Hope to see you Saturday night!

Photography in Maine March 2019

Copyright Lynn Karlin. All Rights Reserved.

This is the third in my new series of monthly posts that cover photography exhibits in the state of Maine. For Boston and some of greater New England, I recommend the What Will You Remember blog for exhibit lists and reviews (here’s the March post). If you have an exhibit you’d like me to publicize, please let me know as well. Onward to the list for March…

Center for Maine Contemporary Art, Rockland. Melt Down opens March 23rd and features ten photographers (including myself) who have photographed in the Arctic and Antarctic and whose work relates to climate change. The opening reception is Saturday, March 23rd, from 5-7 pm, and the show extends until June 9th. It looks to be a wonderful show (though I might be a bit biased) and I hope to see you at the opening!

Portland Museum of Art, Portland. The big photography show is Richard Avedon: Portraits, 1952-1970, which is a must-see (that I haven’t yet seen!). You and I both have until June 16th to see it. The Relational Undercurrents: Contemporary Art of the Caribbean Archipelago exhibit also includes photography and extends until May 5th.

Bates College Museum of Art, Lewiston. Peter Turnley: Refugees through March 23rd, photojournalism of refugees throughout world. Anthropocenic: Art About the Natural World in the Human Era, also through March 23rd, includes a variety of artwork (including work by a number of photographyers) focused on nature and the effect of mankind upon it in the 21st Century.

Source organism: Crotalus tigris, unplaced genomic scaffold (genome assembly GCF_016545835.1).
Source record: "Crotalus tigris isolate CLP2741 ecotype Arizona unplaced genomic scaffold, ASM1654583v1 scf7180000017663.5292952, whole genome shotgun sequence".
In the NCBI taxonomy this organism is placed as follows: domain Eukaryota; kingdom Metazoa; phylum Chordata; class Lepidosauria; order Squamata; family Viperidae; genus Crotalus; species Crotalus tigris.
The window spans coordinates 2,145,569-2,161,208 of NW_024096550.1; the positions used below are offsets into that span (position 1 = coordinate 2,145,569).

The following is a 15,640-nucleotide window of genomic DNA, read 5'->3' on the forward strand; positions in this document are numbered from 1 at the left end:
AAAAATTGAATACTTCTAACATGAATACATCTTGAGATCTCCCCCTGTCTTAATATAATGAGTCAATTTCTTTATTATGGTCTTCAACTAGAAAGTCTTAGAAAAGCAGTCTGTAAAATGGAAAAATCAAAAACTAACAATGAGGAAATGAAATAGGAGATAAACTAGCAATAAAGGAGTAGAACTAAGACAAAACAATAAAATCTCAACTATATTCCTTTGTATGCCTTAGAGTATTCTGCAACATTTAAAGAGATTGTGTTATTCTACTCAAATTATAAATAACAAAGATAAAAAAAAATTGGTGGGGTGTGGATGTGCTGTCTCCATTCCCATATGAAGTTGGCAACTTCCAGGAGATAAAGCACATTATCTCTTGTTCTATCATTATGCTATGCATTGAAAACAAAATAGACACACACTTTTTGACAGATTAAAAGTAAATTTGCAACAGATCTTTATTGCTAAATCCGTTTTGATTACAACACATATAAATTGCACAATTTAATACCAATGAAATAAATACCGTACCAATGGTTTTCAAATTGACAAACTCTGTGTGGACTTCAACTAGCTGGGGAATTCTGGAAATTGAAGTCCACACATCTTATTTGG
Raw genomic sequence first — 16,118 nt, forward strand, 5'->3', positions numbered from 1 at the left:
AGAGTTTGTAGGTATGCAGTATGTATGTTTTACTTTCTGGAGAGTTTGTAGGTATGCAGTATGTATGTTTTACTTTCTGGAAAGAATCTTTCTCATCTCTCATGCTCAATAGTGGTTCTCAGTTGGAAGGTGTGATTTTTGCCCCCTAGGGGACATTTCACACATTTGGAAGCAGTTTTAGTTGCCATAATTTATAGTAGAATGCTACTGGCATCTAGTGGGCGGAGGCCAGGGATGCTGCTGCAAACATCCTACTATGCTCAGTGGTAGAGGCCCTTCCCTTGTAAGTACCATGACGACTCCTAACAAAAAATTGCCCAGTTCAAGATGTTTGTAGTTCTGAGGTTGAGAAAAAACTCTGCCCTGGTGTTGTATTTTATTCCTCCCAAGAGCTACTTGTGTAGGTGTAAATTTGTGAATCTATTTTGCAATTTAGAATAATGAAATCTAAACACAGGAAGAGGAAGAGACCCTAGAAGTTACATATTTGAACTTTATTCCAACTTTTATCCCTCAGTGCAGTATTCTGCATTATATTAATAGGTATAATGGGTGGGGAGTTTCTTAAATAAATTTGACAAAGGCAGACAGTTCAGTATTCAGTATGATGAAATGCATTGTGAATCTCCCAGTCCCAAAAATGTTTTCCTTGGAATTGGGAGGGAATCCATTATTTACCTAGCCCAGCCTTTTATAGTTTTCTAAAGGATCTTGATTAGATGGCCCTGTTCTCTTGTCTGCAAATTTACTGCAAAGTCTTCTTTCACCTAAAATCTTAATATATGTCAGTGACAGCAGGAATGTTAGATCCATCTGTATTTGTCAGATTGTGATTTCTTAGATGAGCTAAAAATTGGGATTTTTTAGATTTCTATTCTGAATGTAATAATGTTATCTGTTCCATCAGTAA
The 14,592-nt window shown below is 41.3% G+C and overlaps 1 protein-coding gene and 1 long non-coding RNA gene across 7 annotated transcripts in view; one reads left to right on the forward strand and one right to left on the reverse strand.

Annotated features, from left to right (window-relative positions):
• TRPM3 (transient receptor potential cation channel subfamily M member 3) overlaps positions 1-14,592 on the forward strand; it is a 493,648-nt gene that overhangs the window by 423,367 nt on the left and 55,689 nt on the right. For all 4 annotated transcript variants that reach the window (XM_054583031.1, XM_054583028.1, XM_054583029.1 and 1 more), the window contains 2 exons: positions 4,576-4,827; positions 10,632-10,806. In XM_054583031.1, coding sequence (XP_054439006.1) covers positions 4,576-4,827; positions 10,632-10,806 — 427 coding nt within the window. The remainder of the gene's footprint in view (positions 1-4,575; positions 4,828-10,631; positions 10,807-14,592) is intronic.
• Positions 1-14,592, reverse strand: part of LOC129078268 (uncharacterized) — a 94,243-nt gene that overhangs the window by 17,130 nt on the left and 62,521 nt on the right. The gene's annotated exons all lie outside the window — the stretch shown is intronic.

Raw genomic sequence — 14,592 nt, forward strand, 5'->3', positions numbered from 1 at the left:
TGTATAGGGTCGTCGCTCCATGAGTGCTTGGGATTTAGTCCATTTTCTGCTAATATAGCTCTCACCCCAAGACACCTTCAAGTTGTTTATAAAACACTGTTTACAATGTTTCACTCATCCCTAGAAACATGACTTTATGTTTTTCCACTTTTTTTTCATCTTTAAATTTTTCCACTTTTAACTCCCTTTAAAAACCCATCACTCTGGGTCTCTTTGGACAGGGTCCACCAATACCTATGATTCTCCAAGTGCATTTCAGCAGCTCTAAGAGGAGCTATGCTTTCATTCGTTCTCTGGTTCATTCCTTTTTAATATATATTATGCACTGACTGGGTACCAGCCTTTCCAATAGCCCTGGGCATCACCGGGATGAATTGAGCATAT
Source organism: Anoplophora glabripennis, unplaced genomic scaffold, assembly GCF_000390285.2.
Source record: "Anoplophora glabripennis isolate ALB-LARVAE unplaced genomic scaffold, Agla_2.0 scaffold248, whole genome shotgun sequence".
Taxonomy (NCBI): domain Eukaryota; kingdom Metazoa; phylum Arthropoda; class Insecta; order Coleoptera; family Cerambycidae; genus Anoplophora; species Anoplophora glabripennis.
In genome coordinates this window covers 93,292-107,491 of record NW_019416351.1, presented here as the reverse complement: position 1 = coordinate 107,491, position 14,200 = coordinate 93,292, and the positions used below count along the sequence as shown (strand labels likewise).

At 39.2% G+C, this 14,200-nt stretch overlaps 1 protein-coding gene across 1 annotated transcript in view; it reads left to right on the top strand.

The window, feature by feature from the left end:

The Maine Jewish Museum in Portland has a solo exhibition of Lynn Karlin‘s work, entitled “The Art of the Vegetable”, coming up this week. The exhibition opens March 7th (5-7 pm) and extends through May 10th.

The Maine Museum of Photographic Arts is exhibiting the work of Greg Shattenberg through May 24th. The exhibition, entitled “Rewinding Romanticism”, is at the USM Glickman Library. There is an artist talk scheduled for April 25th from 6-8 pm as well.

The Farnsworth Museum in Rockland has one photography exhibit up right now, “Changing New York: Photographs” by Berenice Abbott. This exhibition extends until March 24th.

The Colby Museum of Art in Waterville has an exhibition of seventy self-portraits by Zanele Muholi, entitled “Somnayama Ngonyama, Hail the Dark Lioness”, that continues through June 9th. In addition, Theaster Gates’s “Facsimile Cabinet of Women Origin Stories” opens March 12th and extends through September 8th. Both of these exhibitions look to be quite interesting.

The Bowdoin College Museum of Art has a photography exhibition opening up on March 28th, featuring the work of Irving Penn and Robert Freson.